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Sooty and Richard Cadell – Oldie hand-in-glove bear of the year. By Roger Lewis

Blog | By Roger Lewis | Nov 23, 2023

Sooty, Oldie hand-in-glove of the year (Neil Spence photography)

As Sooty and Richard Cadell received our Oldie hand-in-glove bear of the year, Richard said, 'I'm used to playing to children of six, so Oldie of the Year is a different crowd. But it's OK. Sooty has been taking his CRT - Cliff Richard Tablets. He's 75 this year but has never had Botox and has never smiled or frowned.'

Sooty and Richard Cadell – Oldie hand-in-glove of the year. By Roger Lewis

The place: a penthouse flat in Frognal Lane, Hampstead, sometime in 1963. Those present include Stanley Kubrick, Sterling Hayden, Thora Hird’s daughter, Janette Scott, and their host, Peter Sellers. ‘Wouldn’t it be funny,’ said the Goon, ‘if Sooty went mad and tried to strangle Harry Corbett?’

Thus was born the idea of Dr Strangelove’s false arm, which has a mind of its own and tries to throw Nazi salutes and throttle its owner. The real Sooty, as I well remember from my childhood viewing, was similarly mischievous. Harry had to endure constant attacks, as Sooty wielded custard pies, watering cans, teapots and oil canisters. Should there be a scene set in a bathroom, it was as inevitable as night following day that Sooty would squeeze toothpaste into Harry’s eye.

I grew up with puppets: Pinky and Perky; Andy Pandy. You could always see the strings or wires glinting in the light, as the figures floated slightly above the ground. Nor were glove puppets any more real – not even Basil Brush, the chortling, vulpine version of Terry-Thomas. I dreaded the idea that Shari Lewis, who manipulated Lamb Chop, would be revealed as a relative.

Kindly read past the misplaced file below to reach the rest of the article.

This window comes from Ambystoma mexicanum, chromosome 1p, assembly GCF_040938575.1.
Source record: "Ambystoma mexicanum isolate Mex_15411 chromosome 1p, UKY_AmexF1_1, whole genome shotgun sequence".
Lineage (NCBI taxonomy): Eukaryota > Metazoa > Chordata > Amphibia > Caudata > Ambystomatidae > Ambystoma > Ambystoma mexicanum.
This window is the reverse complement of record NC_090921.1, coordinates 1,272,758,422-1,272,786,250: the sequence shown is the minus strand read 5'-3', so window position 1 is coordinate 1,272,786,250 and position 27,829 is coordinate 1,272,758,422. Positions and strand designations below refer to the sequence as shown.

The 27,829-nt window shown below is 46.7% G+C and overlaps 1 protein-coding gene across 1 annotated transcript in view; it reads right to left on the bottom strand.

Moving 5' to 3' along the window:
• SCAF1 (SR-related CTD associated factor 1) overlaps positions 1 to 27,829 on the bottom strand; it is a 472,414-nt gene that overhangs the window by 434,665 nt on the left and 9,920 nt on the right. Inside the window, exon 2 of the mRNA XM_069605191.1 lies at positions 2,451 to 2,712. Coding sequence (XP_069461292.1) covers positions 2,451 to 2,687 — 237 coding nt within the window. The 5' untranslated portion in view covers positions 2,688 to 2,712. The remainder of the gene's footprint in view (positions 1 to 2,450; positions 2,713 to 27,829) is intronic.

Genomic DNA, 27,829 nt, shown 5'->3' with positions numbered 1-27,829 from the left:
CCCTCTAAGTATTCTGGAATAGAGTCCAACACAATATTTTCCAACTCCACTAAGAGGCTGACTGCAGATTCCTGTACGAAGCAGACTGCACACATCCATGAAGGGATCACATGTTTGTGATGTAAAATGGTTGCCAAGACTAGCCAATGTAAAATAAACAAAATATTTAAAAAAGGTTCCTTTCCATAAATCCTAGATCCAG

Yet children, in my day, and in the name of entertainment, were frequently confronted with these non-human figures, which was just as well – when human children’s personalities included Jimmy Savile. And it never crossed my mind that Sooty was fully independent of Harry, who loomed above him, now and again awkwardly adjusting props and costumes with his free hand.

The semi-make-believe was part of the charm – and the success. There were 403 episodes of The Sooty Show between 1968 and 1992, which is remarkable when you think Harry died in 1989. Some 91episodes, in black and white, from the fifties, have been lost. But there’s plenty left and to spare in the archives to show that Sooty, as silent as Chaplin, had a gift for gentle mayhem.

When coming across a potter’s wheel or if entering a paint shop or finding himself in a tool-shed, Sooty will without ado take aim at Harry with anything singularly messy. Guest stars making career highlights on the programmes included Gareth Hunt, Jim Bowen and Brian Blessed.

Sooty, a child surrogate armed with a water pistol, was aided by Sweep, the squawking delinquent with flapping ears. The squeaks were made by Harry’s brother Leslie, a saxophonist. Then there was Soo, anxious-voiced and seemingly menopausal, as if on tranquillisers. I never did fully work out the dynamics of this ménage. Was Soo a wife, girlfriend, mother-in-law? It’s like something out of François Truffaut.

Harry himself was born in Bradford in 1918, a scion of the Harry Ramsden fish-and-chip-shop empire. Harry began his career playing the piano in a fish-and-chips café but, half deaf, he could not make music his profession. Instead, he tried magic – and (‘Izzy whizzy, let’s get busy!’) Sooty, the custard-yellow glove puppet bought in Blackpool, himself often waves a wand, when not banging a glockenspiel with a rubber hammer.

Today, as masterminded by Richard Cadell, Sooty is a franchise, and turns up with Sweep and Soo doing summer shows and pantos, on cruise ships and in circuses. Sooty Land may be found at Crealy Theme Park in Devon.

My son Tristan, the professional clown, was on the bill recently with Sooty. In show-business circles, that’s like sharing the bill with Lord Olivier.

Harry Corbett received the OBE. Though the medal was probably intended for Harry H Corbett of Steptoe fame, the Queen declined to rectify the error.

By Roger Lewis